Where deposition has not been taken from pro se plaintiff’s doctor by defendant’s attorney and where the certified medical records were obtained by subpoena and doctor does not show up in court to testify, can the certified records be used as evidence? Must the pro se read the record out loud to court and jury and then submit the record to the court as evidence.
The records can be used as evidence but that may not be enough. Depending on what your injury is you may need expert medical testimony to establish causation and permanency. Handling a personal injury case without a lawyer is very hard to do. Have you tried to get a lawyer? If NO, I suggest you try.
I am a former federal and State prosecutor and now handle criminal defense and personal injury/civil rights cases. Feel free to check out my web site and contact me at (212) 577-9797 or via email at [email protected] I was named to the Super Lawyers list as one of the top attorneys in New York for 2012. No more than 5 percent of the lawyers in the state are selected by Super Lawyers. The above answer is for informational purposes only and not meant as legal advice.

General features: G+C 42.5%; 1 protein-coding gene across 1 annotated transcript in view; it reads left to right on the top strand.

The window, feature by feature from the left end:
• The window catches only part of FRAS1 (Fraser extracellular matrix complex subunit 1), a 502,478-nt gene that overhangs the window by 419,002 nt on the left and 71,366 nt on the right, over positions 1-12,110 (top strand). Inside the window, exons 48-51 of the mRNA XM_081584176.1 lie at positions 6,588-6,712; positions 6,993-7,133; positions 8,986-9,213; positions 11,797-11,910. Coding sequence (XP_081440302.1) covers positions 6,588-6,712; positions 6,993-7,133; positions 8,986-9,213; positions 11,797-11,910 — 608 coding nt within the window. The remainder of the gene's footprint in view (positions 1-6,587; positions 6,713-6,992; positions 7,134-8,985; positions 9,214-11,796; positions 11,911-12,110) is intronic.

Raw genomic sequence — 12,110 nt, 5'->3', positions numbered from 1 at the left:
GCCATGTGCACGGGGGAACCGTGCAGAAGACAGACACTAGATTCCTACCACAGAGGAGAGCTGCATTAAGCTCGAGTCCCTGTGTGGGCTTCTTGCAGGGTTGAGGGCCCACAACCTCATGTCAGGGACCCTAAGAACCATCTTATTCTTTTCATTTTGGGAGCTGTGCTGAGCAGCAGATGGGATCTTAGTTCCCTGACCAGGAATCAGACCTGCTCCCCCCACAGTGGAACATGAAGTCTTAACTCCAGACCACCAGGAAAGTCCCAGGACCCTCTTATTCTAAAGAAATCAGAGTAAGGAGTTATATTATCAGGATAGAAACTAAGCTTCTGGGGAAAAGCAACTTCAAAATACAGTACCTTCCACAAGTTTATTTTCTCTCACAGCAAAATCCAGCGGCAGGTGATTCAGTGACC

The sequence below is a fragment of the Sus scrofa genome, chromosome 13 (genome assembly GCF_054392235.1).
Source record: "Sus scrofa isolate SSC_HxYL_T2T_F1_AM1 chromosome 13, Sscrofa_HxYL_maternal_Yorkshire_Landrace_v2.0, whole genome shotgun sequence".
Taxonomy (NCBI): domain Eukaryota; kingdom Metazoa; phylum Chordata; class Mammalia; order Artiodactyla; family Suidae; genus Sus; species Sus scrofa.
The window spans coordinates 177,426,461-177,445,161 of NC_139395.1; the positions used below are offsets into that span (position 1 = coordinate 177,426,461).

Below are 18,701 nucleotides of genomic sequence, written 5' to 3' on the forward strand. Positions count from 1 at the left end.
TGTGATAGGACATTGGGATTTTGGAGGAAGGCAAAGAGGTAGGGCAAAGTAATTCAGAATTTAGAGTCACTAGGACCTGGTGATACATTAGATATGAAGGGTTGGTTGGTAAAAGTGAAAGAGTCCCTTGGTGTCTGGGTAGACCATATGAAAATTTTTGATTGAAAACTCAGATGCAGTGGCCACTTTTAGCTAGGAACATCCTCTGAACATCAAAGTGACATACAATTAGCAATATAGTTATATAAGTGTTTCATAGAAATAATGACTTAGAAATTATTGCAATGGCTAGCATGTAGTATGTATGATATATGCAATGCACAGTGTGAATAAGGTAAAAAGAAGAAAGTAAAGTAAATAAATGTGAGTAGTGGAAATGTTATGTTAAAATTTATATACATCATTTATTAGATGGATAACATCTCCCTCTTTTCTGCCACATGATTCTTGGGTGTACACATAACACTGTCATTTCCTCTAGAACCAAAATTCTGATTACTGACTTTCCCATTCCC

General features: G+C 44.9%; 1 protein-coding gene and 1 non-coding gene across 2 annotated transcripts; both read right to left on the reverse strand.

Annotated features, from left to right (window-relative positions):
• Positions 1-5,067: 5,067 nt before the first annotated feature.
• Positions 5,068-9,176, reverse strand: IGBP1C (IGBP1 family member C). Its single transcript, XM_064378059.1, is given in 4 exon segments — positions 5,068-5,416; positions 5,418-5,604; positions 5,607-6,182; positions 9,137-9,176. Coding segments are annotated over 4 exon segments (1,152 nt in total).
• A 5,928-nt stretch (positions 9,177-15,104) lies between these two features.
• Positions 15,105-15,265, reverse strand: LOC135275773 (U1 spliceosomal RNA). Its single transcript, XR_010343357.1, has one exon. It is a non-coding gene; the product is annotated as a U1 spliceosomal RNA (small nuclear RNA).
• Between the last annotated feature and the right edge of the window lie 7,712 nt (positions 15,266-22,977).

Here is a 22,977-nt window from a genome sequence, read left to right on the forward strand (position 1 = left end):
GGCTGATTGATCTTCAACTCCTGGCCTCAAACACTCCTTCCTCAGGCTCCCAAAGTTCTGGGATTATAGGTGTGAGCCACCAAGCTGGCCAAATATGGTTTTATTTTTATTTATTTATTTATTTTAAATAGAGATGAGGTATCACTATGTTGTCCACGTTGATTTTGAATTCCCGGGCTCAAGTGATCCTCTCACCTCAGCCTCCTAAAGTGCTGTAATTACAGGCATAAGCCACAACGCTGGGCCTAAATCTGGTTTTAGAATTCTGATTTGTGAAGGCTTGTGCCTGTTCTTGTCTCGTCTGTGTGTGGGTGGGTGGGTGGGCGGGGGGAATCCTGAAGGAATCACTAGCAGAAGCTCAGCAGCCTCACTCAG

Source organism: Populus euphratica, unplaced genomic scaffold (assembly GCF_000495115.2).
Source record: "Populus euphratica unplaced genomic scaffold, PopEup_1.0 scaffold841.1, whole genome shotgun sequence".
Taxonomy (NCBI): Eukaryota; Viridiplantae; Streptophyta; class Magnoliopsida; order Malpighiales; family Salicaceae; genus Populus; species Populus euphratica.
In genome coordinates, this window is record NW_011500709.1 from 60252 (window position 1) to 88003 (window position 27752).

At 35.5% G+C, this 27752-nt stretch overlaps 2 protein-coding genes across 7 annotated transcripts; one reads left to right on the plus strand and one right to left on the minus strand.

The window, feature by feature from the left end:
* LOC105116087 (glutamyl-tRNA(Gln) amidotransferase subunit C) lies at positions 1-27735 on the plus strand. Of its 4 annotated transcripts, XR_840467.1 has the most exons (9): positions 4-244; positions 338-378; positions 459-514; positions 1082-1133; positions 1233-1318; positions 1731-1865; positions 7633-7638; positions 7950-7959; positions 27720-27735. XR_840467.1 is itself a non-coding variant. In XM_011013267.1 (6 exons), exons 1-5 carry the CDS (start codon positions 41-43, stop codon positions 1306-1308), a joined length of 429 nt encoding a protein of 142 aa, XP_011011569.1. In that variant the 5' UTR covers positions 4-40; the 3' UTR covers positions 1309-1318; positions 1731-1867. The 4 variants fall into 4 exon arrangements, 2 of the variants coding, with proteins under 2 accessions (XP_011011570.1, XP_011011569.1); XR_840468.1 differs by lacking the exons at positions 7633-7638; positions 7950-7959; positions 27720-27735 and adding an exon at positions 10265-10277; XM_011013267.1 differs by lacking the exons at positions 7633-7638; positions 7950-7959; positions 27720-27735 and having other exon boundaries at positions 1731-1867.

Under CPLR section 3122-a, you must serve notice of your intent to use the certified records at least 30 days before trial in the manner set forth in the statute. It would be wise to consult with an attorney.
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May be an issue of a missing witness charge. I agree with the prior responders that going pro se in a personal injury case is not a wise choice. Find an experienced personal injury lawyer to assist you. Trials are not a place for a novice to learn the law, it takes years of practice to be a good trial lawyer. Records can not speak in a case. Need to prove causation , damages and liability.
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More facts are needed to know what this is about. A local attorney should really be retained, as going about this without a lawyer is a recipe for disaster.
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